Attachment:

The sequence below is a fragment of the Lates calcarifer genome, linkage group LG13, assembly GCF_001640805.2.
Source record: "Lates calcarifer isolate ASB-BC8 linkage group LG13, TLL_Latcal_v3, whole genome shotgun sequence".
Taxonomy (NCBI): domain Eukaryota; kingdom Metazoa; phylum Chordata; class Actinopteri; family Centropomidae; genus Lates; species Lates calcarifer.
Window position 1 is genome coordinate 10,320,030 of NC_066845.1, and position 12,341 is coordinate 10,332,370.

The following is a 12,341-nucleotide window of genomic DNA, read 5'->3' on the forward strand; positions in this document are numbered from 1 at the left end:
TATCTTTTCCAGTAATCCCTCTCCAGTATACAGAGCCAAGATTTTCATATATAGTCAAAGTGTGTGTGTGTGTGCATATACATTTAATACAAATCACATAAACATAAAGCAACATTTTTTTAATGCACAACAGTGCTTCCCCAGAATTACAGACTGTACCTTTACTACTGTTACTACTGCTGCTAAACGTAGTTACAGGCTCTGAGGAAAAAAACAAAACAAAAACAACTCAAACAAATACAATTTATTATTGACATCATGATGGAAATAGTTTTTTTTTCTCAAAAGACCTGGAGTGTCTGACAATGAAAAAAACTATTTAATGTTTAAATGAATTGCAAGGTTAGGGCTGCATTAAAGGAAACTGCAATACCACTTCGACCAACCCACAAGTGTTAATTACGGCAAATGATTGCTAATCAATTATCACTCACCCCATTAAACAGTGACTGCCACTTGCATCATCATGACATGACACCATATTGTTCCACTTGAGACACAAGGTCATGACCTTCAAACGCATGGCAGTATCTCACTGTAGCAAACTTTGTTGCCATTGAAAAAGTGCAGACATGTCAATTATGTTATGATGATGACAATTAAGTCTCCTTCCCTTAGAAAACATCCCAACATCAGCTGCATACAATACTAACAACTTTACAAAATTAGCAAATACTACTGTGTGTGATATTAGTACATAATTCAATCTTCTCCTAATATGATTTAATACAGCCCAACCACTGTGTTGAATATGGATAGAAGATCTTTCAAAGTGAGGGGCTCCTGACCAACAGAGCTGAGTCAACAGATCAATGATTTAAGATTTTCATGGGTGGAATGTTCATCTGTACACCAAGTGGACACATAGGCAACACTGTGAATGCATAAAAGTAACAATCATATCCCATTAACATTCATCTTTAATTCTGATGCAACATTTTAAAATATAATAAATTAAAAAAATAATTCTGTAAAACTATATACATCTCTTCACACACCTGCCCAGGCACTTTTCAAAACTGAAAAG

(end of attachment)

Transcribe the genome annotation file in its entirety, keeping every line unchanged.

The sequence below is a fragment of the Lates calcarifer genome, linkage group LG13, assembly GCF_001640805.2.
Source record: "Lates calcarifer isolate ASB-BC8 linkage group LG13, TLL_Latcal_v3, whole genome shotgun sequence".
Taxonomy (NCBI): domain Eukaryota; kingdom Metazoa; phylum Chordata; class Actinopteri; family Centropomidae; genus Lates; species Lates calcarifer.
Window position 1 is genome coordinate 10,320,030 of NC_066845.1, and position 12,341 is coordinate 10,332,370.

The following is a 12,341-nucleotide window of genomic DNA, read 5'->3' on the forward strand; positions in this document are numbered from 1 at the left end:
TATCTTTTCCAGTAATCCCTCTCCAGTATACAGAGCCAAGATTTTCATATATAGTCAAAGTGTGTGTGTGTGTGCATATACATTTAATACAAATCACATAAACATAAAGCAACATTTTTTTAATGCACAACAGTGCTTCCCCAGAATTACAGACTGTACCTTTACTACTGTTACTACTGCTGCTAAACGTAGTTACAGGCTCTGAGGAAAAAAACAAAACAAAAACAACTCAAACAAATACAATTTATTATTGACATCATGATGGAAATAGTTTTTTTTTCTCAAAAGACCTGGAGTGTCTGACAATGAAAAAAACTATTTAATGTTTAAATGAATTGCAAGGTTAGGGCTGCATTAAAGGAAACTGCAATACCACTTCGACCAACCCACAAGTGTTAATTACGGCAAATGATTGCTAATCAATTATCACTCACCCCATTAAACAGTGACTGCCACTTGCATCATCATGACATGACACCATATTGTTCCACTTGAGACACAAGGTCATGACCTTCAAACGCATGGCAGTATCTCACTGTAGCAAACTTTGTTGCCATTGAAAAAGTGCAGACATGTCAATTATGTTATGATGATGACAATTAAGTCTCCTTCCCTTAGAAAACATCCCAACATCAGCTGCATACAATACTAACAACTTTACAAAATTAGCAAATACTACTGTGTGTGATATTAGTACATAATTCAATCTTCTCCTAATATGATTTAATACAGCCCAACCACTGTGTTGAATATGGATAGAAGATCTTTCAAAGTGAGGGGCTCCTGACCAACAGAGCTGAGTCAACAGATCAATGATTTAAGATTTTCATGGGTGGAATGTTCATCTGTACACCAAGTGGACACATAGGCAACACTGTGAATGCATAAAAGTAACAATCATATCCCATTAACATTCATCTTTAATTCTGATGCAACATTTTAAAATATAATAAATTAAAAAAATAATTCTGTAAAACTATATACATCTCTTCACACACCTGCCCAGGCACTTTTCAAAACTGAAAAG